How to Optimise Your Prototyping Process
Prototype Testing – What and Why?
When designing a new printed circuit board (PCB), there are several things we can do to produce a useful first-time prototype and allow for easier debugging. A typical approach often looks like this:
- design calculation
- hands-on work with stripboards and reference boards from component manufacturers
- schematic design
- PCB design of the first board
This first prototype is likely to be the most expensive and – arguably – the most important board that an engineer will do on a project. The purpose of the prototype is to prove requirements have been met, check the feasibility of unknowns and give the design team their first working piece of hardware to get something that behaves like the final product to work with.
Designing the first prototype of a PCB is also the most difficult part. Much effort is spent creating the schematics, simulating, reviewing, calculating. Avoiding expensive PCB coasters and time lost to re-spins is incredibly important. Otherwise, these could cost your customer a launch window or lose you those vital first-time customers.
Here are some practical tips to help you limit the risk of creating non-recoverable issues on the first prototype, by designing for prototype testing:
1. Debug Headers
Especially useful for programmable parts in a prototype, missing debug headers give the software development team a bunch of headaches. Having some simple 2.54mm or 1.27mm pitch headers on serial buses are a great help to software engineers debugging serially connected devices.
It’s also beneficial to dedicate some 2 pin headers to GND only; this allows for easy use of croc clips for probing. Tying some spare I/Os to a header for an FPGA can allow easy attachment of a logic analyser – giving another useful debug tool without having to touch a soldering iron.
2. Test points
Always have some test points in your prototype to allow easy measurement of all supply voltages and references. It’s helpful to have something you can clip a probe onto, so that dynamic measurements can be taken; leaving your hands free for scope controls or working a program.
Have test points on spare I/Os of micros or FPGAs too. These extra I/Os come in handy if there is something missing and you just need another output or input. For example, recently, an error caused a critical interrupt line to be missed off the board. Having I/Os free, especially with BGAs, helped cure the issue with a simple mod wire.
Always take the size of the test points and their position into consideration. If it’s a high-speed track or critical clock you want to probe, minimize stub tracks to the test point; that way, you won’t affect the integrity of the signal you are trying to measure.
For assembly of several boards, reduce the time chasing issues through several boards by having TPs/headers for buses accessible at different stages of the assembly. This will help with debug and development later.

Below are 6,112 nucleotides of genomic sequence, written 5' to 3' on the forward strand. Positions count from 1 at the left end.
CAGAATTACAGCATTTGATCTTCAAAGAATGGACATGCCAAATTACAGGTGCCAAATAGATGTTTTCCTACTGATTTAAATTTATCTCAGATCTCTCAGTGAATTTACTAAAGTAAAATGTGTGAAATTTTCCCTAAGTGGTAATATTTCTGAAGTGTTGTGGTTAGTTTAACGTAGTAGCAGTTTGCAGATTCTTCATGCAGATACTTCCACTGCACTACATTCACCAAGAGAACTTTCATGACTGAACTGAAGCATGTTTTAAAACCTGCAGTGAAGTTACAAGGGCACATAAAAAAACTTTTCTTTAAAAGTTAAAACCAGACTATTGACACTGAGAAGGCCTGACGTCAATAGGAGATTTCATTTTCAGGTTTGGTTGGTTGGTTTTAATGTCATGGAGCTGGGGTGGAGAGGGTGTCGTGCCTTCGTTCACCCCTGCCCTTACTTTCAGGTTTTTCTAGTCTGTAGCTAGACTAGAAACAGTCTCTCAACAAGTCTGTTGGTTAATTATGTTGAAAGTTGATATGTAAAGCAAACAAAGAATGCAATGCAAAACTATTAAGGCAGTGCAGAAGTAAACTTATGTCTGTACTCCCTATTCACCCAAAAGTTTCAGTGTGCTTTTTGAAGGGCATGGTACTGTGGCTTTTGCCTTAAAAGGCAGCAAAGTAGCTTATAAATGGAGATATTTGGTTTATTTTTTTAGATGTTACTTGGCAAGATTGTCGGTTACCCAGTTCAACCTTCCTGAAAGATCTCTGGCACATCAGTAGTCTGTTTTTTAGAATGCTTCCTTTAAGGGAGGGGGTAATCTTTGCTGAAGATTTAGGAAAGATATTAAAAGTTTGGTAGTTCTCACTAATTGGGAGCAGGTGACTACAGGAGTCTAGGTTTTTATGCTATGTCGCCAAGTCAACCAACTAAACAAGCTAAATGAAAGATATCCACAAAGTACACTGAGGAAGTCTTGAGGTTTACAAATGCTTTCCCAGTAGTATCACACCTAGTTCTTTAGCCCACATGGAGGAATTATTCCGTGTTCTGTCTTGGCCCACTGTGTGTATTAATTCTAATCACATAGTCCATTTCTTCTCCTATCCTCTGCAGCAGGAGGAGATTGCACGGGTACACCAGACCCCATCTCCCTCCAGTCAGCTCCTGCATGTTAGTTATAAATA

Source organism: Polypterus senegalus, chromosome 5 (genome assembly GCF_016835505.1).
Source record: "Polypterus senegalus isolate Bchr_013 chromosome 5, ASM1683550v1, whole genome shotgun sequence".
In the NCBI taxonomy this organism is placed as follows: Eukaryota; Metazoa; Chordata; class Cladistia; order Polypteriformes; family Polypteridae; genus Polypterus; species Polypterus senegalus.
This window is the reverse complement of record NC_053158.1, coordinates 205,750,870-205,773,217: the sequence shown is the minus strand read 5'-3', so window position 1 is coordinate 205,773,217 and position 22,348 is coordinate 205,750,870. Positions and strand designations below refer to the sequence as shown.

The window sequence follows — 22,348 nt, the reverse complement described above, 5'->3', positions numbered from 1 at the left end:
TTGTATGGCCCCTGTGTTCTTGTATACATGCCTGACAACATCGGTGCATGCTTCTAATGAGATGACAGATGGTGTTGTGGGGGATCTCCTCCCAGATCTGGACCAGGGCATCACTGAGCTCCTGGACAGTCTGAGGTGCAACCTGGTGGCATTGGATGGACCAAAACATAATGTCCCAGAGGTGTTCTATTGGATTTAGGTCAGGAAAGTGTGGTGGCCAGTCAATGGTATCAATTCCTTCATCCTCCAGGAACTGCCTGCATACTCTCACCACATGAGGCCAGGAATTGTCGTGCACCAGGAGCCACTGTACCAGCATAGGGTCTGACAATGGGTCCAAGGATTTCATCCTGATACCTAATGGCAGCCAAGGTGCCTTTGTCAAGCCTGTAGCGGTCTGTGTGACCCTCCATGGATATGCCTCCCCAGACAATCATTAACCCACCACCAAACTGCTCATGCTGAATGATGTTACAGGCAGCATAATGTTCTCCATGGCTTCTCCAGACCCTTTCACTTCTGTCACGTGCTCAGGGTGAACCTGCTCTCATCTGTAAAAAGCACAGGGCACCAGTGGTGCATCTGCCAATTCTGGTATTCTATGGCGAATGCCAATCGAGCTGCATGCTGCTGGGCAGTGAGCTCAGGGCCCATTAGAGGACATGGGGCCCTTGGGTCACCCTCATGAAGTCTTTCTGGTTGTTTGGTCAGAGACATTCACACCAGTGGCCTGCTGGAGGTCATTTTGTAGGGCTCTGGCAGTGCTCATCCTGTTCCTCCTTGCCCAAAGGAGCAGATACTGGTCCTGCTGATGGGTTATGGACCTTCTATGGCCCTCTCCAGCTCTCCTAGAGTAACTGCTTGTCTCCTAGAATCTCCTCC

3. Ground Connections for Probing
Having plenty of signal test points in a prototype is all well and good, but consideration has to be given to the return path of the probe. Without close GND probing points to complement the test points, you see an increase in ground impedance and ground loop size as you have to connect the ground of the probe to somewhere far away relative to the test point. Large GND loops act as antennas and will pick up a lot of noise from the environment, harming sensitive small signal measurements. Make sure you place convenient clip test points for GND – especially near areas where you need to carefully measure overshoot and undershoot, such as power supplies and high speed circuitry.
Having some debug LEDs on spare I/O pins can certainly help debug issues – for example, boot loaders sticking before you have managed to bring up a serial port. They can give you quick checks of internal FPGA signals and registers. LEDs attached to power rails provide a fast indication that all the power supply circuitry is operational; saving you precious time hunting for a problem if a rail has been damaged during the development. LEDs are a great visual debug aid in a prototype, enabling speedy checks without any equipment.
5. …Tips 5-12…
Want the rest of our tips covering component boot strapping, multi-part components and more?
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Download our eBook “Design for Prototype Testing – 12 Tips for Easier Debugging” – which includes images and diagrams to help you limit the risk of creating non-recoverable issues on your initial prototype.
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